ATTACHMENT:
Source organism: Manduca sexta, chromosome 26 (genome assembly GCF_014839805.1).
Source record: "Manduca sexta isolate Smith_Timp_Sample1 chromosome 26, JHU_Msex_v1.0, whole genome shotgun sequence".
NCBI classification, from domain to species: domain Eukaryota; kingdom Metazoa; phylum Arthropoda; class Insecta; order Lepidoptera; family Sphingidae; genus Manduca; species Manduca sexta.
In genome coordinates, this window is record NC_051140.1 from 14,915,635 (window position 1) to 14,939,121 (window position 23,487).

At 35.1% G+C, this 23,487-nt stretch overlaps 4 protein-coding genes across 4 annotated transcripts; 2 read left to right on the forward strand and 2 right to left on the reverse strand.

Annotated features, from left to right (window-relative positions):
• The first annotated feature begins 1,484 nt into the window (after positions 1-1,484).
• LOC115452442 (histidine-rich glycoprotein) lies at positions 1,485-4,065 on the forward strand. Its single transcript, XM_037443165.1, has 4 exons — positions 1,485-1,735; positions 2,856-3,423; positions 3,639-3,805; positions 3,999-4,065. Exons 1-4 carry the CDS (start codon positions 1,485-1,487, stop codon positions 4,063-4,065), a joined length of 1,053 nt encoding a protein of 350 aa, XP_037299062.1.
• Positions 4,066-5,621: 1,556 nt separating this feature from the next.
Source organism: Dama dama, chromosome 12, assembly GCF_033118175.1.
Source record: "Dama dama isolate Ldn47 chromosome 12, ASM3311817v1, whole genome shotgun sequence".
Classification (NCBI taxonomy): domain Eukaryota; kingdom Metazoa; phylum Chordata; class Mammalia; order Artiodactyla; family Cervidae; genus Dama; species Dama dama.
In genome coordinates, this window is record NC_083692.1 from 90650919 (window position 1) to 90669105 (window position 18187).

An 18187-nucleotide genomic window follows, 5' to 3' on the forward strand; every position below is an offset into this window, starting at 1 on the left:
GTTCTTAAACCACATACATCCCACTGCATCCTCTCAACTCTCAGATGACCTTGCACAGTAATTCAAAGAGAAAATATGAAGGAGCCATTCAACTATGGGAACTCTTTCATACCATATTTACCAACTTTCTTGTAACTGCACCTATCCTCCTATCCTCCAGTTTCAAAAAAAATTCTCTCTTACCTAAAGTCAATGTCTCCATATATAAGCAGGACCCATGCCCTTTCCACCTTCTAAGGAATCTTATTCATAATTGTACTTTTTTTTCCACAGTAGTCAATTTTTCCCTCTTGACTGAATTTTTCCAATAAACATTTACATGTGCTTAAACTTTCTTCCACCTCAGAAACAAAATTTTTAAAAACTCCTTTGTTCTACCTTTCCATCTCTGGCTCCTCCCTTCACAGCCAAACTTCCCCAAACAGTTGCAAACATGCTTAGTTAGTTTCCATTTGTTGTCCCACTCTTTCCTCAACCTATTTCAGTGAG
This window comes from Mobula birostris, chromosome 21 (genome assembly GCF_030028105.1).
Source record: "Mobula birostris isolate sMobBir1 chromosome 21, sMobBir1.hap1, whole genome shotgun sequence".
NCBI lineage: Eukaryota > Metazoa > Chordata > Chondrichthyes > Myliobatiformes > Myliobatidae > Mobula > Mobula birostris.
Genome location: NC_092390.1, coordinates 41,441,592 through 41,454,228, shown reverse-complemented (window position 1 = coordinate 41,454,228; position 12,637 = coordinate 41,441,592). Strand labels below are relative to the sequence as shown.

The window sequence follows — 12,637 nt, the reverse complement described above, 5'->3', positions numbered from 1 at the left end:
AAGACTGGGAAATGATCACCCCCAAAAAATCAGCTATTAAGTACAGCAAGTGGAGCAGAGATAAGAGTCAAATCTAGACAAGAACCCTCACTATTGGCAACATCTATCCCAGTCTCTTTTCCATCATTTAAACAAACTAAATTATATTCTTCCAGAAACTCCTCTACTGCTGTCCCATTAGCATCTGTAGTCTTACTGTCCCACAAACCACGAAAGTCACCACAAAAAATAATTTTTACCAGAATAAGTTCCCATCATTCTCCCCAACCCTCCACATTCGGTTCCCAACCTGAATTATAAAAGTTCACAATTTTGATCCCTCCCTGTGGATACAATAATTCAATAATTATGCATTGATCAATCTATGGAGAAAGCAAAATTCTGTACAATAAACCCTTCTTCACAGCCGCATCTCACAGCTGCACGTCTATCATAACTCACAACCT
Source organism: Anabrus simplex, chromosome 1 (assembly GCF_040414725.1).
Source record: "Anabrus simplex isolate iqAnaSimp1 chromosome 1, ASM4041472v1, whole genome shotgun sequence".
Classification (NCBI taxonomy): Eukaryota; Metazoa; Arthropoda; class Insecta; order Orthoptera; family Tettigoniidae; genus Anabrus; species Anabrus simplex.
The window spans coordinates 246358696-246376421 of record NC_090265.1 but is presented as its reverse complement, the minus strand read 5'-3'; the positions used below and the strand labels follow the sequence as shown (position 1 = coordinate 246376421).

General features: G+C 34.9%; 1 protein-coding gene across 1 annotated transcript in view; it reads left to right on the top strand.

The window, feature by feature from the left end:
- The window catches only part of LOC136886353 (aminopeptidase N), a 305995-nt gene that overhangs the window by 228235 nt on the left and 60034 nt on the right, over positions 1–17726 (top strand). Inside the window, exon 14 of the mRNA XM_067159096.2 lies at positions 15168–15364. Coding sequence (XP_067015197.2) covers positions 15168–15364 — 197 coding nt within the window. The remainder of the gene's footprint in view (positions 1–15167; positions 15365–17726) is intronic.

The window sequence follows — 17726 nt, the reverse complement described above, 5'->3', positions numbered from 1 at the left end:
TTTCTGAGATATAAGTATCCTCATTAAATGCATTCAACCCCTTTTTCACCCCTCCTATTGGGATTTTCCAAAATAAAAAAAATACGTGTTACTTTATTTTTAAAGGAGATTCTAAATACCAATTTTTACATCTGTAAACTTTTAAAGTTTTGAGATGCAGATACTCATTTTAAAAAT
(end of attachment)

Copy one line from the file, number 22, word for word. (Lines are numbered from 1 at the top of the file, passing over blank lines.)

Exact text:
Source organism: Anabrus simplex, chromosome 1 (assembly GCF_040414725.1).